$21,357 - $34,431

2017 GMC Acadia Performance Review

Note: This performance review was created when the 2017 GMC Acadia was new.


Performance: 8.2

The 2017 GMC Acadia offers improved driving dynamics over previous models. Around corners, there's little body roll, and handling feels poised. Ride comfort is excellent in the Acadia. The base engine provides decent power, but the available V6 offers a satisfying boost in acceleration and refinement.

  • "The Acadia hustles more like a car-based crossover than the cumbersome and rather truckish first-gen model, and it steers, stops, and accelerates with less recalcitrance." -- Automobile Magazine
  • "This is still a tall SUV; you won't mistake it for a sport sedan. But neither will you mistake it for the old Acadia, which had nearly minivan manners." -- Cars.com
  • "Although the all-new 2017 Acadia has shrunk considerably both in size and feel, our brief first exposure reveals it to be more capable than ever, as well as much better to drive." -- Car and Driver
  • "This nimble, sure-footed competency combined with the Acadia's traditional steadfast highway composure makes it an excellent all-around family SUV." -- Left Lane News

Acceleration and Power

The 2017 GMC Acadia is equipped with a 193-horsepower 2.5-liter four-cylinder engine. A 310-horsepower 3.6-liter V6 is available. A six-speed automatic transmission is standard with either engine.

The EPA estimates the four-cylinder Acadia will get up to 21 mpg in the city and 26 mpg on the highway. That's typical for the class, though you can get slightly better fuel economy on the highway with rivals like the Ford Edge and Nissan Murano, which also have more-powerful engines. The V6 Acadia gets 18 mpg in the city and 25 on the highway. The Toyota Highlander Hybrid leads the class with 27 mpg/city and 28 mpg/highway.

The Acadia's four-cylinder engine comes standard with start-stop technology, which helps conserve fuel. Many start-stop systems are criticized for being too noticeable, and while the Acadia's isn't imperceptible, it's less jarring than some.

While the base engine provides adequate power for daily driving, it isn't quite as civilized as the available V6, which is quieter, offers more passing power, and handles the Acadia's heft with more refinement.

  • "The 3.6 rarely feels stressed moving the Acadia's bulk, and its refined character better suits the GMC's demeanor than the four. The 2.5-liter has to work harder and doesn't sound as sweet doing it, yet it's adequate for day-to-day city driving and should return close to 30 mpg on the highway in EPA testing." -- Car and Driver
  • "… while the 4-cylinder felt entirely adequate for lighter-duty operations in the SLT-1 we drove, the V6 – which will be the volume engine – was clearly more energetic in the AWD All-Terrain and Denali variants." -- Kelley Blue Book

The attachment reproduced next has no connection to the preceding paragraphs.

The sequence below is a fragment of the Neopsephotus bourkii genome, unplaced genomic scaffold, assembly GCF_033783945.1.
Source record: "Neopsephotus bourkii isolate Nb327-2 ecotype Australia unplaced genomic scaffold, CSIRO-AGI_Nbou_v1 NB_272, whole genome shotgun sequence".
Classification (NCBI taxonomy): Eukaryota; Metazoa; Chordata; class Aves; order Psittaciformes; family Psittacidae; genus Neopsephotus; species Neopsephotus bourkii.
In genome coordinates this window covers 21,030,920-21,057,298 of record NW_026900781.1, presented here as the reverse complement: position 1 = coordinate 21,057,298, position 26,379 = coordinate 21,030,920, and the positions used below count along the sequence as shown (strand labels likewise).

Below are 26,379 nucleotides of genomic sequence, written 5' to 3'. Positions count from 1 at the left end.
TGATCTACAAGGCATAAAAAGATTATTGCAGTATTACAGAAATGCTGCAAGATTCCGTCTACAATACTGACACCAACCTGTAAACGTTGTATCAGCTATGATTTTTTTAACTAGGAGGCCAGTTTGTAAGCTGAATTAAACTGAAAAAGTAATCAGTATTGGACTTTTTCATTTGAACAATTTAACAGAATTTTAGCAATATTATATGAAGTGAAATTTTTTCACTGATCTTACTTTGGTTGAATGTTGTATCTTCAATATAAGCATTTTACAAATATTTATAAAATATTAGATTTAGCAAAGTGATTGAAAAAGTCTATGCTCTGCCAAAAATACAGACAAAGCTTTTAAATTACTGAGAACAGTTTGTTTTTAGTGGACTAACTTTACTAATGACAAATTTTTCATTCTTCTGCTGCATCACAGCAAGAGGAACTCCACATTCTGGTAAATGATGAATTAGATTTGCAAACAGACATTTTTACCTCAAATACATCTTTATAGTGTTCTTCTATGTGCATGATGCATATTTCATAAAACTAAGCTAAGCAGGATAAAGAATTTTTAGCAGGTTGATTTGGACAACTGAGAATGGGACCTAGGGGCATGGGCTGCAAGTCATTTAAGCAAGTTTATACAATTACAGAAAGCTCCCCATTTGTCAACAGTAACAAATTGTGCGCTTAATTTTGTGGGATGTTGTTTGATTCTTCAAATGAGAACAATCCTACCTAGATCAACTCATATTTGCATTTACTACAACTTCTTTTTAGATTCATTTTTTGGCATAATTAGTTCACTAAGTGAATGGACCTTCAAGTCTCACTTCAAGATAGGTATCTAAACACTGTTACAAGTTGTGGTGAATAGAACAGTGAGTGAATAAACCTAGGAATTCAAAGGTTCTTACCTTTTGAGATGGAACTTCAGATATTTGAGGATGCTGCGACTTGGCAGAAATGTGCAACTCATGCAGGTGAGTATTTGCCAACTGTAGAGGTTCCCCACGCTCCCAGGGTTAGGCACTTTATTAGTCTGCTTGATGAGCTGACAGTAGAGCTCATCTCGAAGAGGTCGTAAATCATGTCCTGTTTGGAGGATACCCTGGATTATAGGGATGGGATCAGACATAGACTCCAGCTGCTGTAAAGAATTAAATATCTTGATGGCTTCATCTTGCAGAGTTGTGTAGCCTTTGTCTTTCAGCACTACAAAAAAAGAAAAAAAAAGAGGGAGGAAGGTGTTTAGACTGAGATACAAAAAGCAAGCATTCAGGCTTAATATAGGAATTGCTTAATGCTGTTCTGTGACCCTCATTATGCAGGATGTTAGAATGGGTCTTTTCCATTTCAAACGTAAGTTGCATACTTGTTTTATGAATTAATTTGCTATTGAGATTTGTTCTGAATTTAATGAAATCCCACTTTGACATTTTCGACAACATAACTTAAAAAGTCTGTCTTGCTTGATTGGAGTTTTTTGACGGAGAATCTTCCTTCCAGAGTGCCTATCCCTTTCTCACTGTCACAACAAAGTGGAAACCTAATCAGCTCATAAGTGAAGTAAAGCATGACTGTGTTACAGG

• "Shedding pounds made it possible to add a 2.5-liter inline-four engine to the Acadia lineup. During testing in northern Virginia, the four-cylinder whined, as is expected, but it quieted down at speed. Its 194 horsepower and 190 lb-ft of torque seemed more than adequate in our relatively brief time with the engine." -- Motor Trend 
  • "Following what we were told is now GM policy for four-cylinder engines, stop-start cannot be turned off, but you probably won't mind because it's nearly seamless." -- Cars.com

Ride, Handling, and Braking

The Acadia's ride is refined and comfortable, even over patchy roads, and wind and road noise are kept at bay. The GMC Acadia has responsive steering that makes it feel poised through turns and relatively maneuverable in parking lots. When equipped with optional all-wheel drive, the Acadia can take on inclement weather with ease. The Acadia's brakes also have good stopping power. 

The Denali trim comes with an adaptive suspension, allowing you to adjust the ride comfort and handling to your preference, which can help instill confidence when driving around sharp corners.

Front-wheel drive is standard in the 2017 Acadia; all-wheel drive is optional.

  • "Ride quality, body control, and overall refinement also are improved, but for maximum comfort, buyers can hop up to the range-topping Denali and its trim-exclusive adaptive suspension. Drivers can fiddle with drive mode including Comfort, Sport, and off-road settings. With the adaptive suspension, the Acadia feels much nimbler and confident on tight roads, lessening our anxiety navigating blind corners on our route through some claustrophobic Virginia villages." -- Automobile Magazine
  • "Overall ride quality is good, even on the optional 20-inch wheels (18s are standard), while road and wind noise are minimal." -- Car and Driver
  • "Driving the new Acadia, it does feel smaller and more maneuverable. Steering is firm and responsive, and there is very little body roll." -- Motor Trend
  • "Handling is confident, and the ride is nearly as comfortable. Well-tuned variable-assist steering goes from parking-lot easy to responsive at speed. A turning circle that's a more manageable 38.7 feet, down from north of 40 feet, also aids the parking-lot experience." -- Cars.com

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